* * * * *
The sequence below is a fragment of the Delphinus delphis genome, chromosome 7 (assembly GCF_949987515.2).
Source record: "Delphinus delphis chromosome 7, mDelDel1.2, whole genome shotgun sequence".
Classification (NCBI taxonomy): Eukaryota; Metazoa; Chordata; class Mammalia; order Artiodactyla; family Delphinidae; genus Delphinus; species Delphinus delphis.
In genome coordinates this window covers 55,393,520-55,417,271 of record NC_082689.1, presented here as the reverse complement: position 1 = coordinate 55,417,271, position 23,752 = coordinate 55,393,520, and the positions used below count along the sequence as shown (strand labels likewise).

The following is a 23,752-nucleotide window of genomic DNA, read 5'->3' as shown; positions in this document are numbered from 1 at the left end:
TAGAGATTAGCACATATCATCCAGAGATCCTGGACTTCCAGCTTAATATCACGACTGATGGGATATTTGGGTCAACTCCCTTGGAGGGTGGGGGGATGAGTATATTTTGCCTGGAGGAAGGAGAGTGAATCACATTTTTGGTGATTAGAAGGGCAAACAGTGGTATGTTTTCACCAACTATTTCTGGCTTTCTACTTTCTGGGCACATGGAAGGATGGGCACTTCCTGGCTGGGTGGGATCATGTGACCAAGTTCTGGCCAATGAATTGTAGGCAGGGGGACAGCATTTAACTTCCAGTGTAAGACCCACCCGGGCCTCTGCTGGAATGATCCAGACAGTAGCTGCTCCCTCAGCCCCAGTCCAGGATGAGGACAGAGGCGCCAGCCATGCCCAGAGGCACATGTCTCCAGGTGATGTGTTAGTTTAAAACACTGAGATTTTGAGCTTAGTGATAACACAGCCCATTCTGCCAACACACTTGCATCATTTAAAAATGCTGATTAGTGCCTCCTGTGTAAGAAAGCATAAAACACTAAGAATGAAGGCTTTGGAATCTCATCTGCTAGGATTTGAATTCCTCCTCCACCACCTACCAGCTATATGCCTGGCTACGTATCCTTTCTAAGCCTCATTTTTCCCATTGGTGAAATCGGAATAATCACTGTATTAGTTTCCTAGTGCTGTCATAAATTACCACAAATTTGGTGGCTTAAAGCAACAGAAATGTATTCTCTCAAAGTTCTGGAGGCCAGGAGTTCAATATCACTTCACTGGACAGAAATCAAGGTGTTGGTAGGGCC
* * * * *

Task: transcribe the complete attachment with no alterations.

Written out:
The sequence below is a fragment of the Delphinus delphis genome, chromosome 7 (assembly GCF_949987515.2).
Source record: "Delphinus delphis chromosome 7, mDelDel1.2, whole genome shotgun sequence".
Classification (NCBI taxonomy): Eukaryota; Metazoa; Chordata; class Mammalia; order Artiodactyla; family Delphinidae; genus Delphinus; species Delphinus delphis.
In genome coordinates this window covers 55,393,520-55,417,271 of record NC_082689.1, presented here as the reverse complement: position 1 = coordinate 55,417,271, position 23,752 = coordinate 55,393,520, and the positions used below count along the sequence as shown (strand labels likewise).

The following is a 23,752-nucleotide window of genomic DNA, read 5'->3' as shown; positions in this document are numbered from 1 at the left end:
TAGAGATTAGCACATATCATCCAGAGATCCTGGACTTCCAGCTTAATATCACGACTGATGGGATATTTGGGTCAACTCCCTTGGAGGGTGGGGGGATGAGTATATTTTGCCTGGAGGAAGGAGAGTGAATCACATTTTTGGTGATTAGAAGGGCAAACAGTGGTATGTTTTCACCAACTATTTCTGGCTTTCTACTTTCTGGGCACATGGAAGGATGGGCACTTCCTGGCTGGGTGGGATCATGTGACCAAGTTCTGGCCAATGAATTGTAGGCAGGGGGACAGCATTTAACTTCCAGTGTAAGACCCACCCGGGCCTCTGCTGGAATGATCCAGACAGTAGCTGCTCCCTCAGCCCCAGTCCAGGATGAGGACAGAGGCGCCAGCCATGCCCAGAGGCACATGTCTCCAGGTGATGTGTTAGTTTAAAACACTGAGATTTTGAGCTTAGTGATAACACAGCCCATTCTGCCAACACACTTGCATCATTTAAAAATGCTGATTAGTGCCTCCTGTGTAAGAAAGCATAAAACACTAAGAATGAAGGCTTTGGAATCTCATCTGCTAGGATTTGAATTCCTCCTCCACCACCTACCAGCTATATGCCTGGCTACGTATCCTTTCTAAGCCTCATTTTTCCCATTGGTGAAATCGGAATAATCACTGTATTAGTTTCCTAGTGCTGTCATAAATTACCACAAATTTGGTGGCTTAAAGCAACAGAAATGTATTCTCTCAAAGTTCTGGAGGCCAGGAGTTCAATATCACTTCACTGGACAGAAATCAAGGTGTTGGTAGGGCC